“Our sister, may you be [the one] to produce tens of millions,
and may your descendants take possession of the towns
of those who hate them.” [24:60]

I know that we are of Rivkah’s lineage and therefore share in this blessing, but I am still in awe that it actually does apply to us as well. My sisters, may this reality permeate our lives in tangible ways. As we move on to the mitzvah of Kisui HaRosh, we see that by taking on this mitzvah of covering our hair that it draws down blessing from above.

I am not concerned with the “debate” over sheitel [wig] vs. wrapping with scarves, only with hair covering and the blessing that ensues. 
From the book, Beautiful Within, the Rebbe quoting several sources wrote,
Her children will enjoy increased stature over other children; moreover, her husband shall be blessed with all blessings, blessings of above and blessings of below, with wealth, with children and grandchildren, etc.” [p. 20]

I know many Jewish women who do not cover their hair as well as non-Jewish women who do. I can only speak from my own experience as a Ba’al Teshuvah who has taken on this mitzvah. The blessings really have come into my mishpocha/family life just as the quote above speaks. No, we aren’t gazillionaire’s but there have been shidduchs, grandchildren, Yiddishe nachas, and simcha that far outweigh our struggles. Boruch Hashem. For those of who are frum, it is my sincere hope that this mitzvah is something we proudly share with others that they too will experience the revealed goodness that we have seen. Now, let us turn back to Rivkah Immeinu.

Yitzchak went out towards evening to pray in the field. He looked up and saw camels approaching. Rivkah looked up and saw Yitzchak, and she leaned down from the top of her camel…so she took her veil and covered herself. [24:63-65]

Just as we saw Rivkah’s innate middos/character to serve others when she met Eliezer, here we see humility and modesty before the man who would become her husband. And to this day, the following lines fill me with joy and profound hope,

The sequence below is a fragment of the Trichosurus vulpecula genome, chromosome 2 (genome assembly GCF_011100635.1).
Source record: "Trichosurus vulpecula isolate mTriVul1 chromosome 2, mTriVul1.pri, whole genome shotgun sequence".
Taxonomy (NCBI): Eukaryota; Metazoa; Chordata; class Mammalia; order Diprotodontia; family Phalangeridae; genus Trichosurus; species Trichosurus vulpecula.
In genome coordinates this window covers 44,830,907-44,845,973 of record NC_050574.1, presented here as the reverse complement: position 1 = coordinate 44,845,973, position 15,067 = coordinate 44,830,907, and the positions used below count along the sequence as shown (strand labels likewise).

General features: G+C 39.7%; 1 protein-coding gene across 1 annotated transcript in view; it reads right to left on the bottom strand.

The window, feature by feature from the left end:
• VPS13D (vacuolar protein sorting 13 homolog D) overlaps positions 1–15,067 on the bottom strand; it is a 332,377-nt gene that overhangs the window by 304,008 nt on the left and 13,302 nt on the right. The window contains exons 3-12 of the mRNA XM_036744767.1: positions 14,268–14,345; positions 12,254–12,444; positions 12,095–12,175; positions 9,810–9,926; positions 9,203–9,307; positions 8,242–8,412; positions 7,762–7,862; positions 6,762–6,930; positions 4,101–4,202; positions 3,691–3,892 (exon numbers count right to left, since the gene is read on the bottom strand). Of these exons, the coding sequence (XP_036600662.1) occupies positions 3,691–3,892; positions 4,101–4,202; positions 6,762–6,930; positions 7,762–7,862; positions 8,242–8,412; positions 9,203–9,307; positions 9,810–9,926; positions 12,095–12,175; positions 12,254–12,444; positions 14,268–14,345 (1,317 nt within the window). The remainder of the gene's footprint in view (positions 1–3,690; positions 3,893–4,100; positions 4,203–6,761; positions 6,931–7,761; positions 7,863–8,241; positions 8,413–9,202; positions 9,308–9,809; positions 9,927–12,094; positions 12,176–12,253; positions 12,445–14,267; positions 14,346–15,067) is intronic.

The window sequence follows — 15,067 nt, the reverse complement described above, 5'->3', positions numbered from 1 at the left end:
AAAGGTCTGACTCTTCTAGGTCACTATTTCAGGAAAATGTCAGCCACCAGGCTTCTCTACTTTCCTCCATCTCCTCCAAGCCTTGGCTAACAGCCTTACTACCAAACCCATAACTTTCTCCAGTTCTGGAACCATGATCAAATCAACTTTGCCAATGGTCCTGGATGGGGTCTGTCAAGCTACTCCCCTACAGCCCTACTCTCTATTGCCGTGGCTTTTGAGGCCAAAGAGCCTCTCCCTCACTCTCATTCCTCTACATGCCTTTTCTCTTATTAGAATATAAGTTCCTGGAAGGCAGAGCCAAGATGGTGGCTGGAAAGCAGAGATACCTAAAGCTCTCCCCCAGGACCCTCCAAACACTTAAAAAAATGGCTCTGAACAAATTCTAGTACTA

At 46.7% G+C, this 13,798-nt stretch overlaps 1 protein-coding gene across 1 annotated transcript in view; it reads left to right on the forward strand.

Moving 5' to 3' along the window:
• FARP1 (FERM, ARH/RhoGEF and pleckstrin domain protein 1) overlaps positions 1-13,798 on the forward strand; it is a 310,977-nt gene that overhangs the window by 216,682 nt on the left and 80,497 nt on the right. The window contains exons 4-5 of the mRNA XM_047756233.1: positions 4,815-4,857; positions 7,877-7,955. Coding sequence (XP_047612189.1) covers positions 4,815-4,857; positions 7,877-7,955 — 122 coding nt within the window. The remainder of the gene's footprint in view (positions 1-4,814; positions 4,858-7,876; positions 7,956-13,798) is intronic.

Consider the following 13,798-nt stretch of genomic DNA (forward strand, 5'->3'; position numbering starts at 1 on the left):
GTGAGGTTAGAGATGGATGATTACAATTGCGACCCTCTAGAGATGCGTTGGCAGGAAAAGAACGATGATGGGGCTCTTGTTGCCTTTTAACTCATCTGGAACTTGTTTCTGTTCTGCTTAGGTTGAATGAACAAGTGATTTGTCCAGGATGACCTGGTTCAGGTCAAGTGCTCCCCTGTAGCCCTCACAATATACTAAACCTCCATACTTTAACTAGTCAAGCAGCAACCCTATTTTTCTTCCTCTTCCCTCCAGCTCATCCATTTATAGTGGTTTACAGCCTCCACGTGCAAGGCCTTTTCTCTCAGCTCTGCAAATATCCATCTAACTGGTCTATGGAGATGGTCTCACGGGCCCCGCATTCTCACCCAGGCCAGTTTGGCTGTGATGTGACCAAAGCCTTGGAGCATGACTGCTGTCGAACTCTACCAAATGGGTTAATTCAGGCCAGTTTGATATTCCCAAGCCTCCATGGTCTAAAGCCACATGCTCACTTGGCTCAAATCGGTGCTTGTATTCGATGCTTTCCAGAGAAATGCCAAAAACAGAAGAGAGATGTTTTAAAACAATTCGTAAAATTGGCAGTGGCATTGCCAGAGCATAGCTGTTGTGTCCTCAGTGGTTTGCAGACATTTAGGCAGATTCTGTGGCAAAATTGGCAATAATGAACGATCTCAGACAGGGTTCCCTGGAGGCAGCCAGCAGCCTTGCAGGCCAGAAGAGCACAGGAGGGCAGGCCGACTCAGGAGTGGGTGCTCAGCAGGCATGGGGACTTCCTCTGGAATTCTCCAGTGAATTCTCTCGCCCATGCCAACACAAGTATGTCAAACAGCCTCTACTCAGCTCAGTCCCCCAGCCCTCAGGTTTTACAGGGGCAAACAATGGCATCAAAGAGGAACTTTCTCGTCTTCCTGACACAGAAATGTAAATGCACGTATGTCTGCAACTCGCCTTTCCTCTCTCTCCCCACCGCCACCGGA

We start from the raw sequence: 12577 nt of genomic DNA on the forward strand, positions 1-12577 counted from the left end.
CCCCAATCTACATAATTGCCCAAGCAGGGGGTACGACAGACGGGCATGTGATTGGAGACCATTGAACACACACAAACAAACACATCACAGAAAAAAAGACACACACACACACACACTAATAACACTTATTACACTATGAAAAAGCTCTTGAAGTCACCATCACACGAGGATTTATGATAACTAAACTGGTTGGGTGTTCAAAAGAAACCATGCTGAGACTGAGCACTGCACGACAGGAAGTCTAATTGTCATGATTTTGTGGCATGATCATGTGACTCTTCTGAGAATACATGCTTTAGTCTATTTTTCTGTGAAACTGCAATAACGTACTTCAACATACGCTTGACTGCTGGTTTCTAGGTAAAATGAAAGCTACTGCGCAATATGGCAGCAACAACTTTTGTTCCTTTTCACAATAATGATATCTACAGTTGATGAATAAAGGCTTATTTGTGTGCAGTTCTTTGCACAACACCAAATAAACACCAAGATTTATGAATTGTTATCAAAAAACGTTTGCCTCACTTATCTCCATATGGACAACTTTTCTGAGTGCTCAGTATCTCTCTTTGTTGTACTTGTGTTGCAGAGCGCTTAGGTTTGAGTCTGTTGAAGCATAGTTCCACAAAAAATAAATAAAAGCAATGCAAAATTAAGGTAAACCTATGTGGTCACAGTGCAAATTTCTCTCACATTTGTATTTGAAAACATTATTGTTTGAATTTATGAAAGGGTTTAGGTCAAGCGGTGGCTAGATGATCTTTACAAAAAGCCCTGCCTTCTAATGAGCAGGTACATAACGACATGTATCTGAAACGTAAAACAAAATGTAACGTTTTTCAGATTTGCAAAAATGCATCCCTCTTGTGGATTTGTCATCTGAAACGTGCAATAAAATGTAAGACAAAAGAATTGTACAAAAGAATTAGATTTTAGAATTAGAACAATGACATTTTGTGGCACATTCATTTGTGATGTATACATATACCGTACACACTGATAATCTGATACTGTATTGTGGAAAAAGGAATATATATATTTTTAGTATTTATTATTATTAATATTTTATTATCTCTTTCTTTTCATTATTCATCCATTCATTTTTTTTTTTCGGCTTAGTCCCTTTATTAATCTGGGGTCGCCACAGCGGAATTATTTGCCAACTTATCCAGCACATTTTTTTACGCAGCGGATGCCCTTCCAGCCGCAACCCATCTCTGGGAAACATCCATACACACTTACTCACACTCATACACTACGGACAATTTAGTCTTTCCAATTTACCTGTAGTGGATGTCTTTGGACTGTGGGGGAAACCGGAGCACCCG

Yitzchak brought her into the tent, [and she was like] Sarah his mother. He married Rivkah, and she became his wife and he loved her, and Yitzchak was comforted after [the death of] his mother. [24:67]

May we all embrace the Tziniusdik life style of Rivkah Immeinu and be the ones to bring comfort as well as be the conduit of find blessings for our families, Eretz Yisroel, our nation, and the world.

Thursday, November 5, 2015

Chayei Sarah 5776, November 2015; Facing adversity

In a well known commentary, Rashi explains why the beginning of the parsha enumerates the years of Sarah Imeinu's life separately by digit, stating that all her years were equally good. Rabbi Steven Pruzansky asks, by what standards were they equally good? During her life, among the experiences enumerated by the Torah, Sarah has suffered infertility for decades, been kidnapped from her husband twice, left her home and family behind, opened her home to all who asked to visit, dealt with Hagar with whom she had a negative relationship at least part of the time, and ultimately saw in a vision her beloved son bound to an alter about to be sacrificed. Her behavior may always have been above reproach, but how were her years all intrinsically good and moreover equally so?
Even helping in the yard can be joyful and good when you
are at an age when you can appreciate the good in everything easily.

He quotes R' Dovid Hofstadter that good means spiritually successful; that Sarah may have had more tests from HaKadosh Baruch H- and passed them all due to her inherent goodness. Also, living through a negative experience but triumphing over it may better the one who experiences it. It leads ultimately to the perfection of the soul.

The good Rashi discusses here then is not just that which is given to us, for we know that everything G-d does is for the best; but also our own responses and behavioral learning have the opportunity to improve over and over, becoming more and more spiritually perfect. No matter what trials befall us--and we certainly can agree that even if Sarah's experiences had to be good because they came from G-d, they none the less were stressful, troublesome, with a strong potential to be appreciated as negative--they may be negative, they may be difficult, they may be painful. Our responses can fairly be negative, angry, sad. Yet simultaneously we always have the opportunity to turn each moment into a positive in some way in our soul and our heart.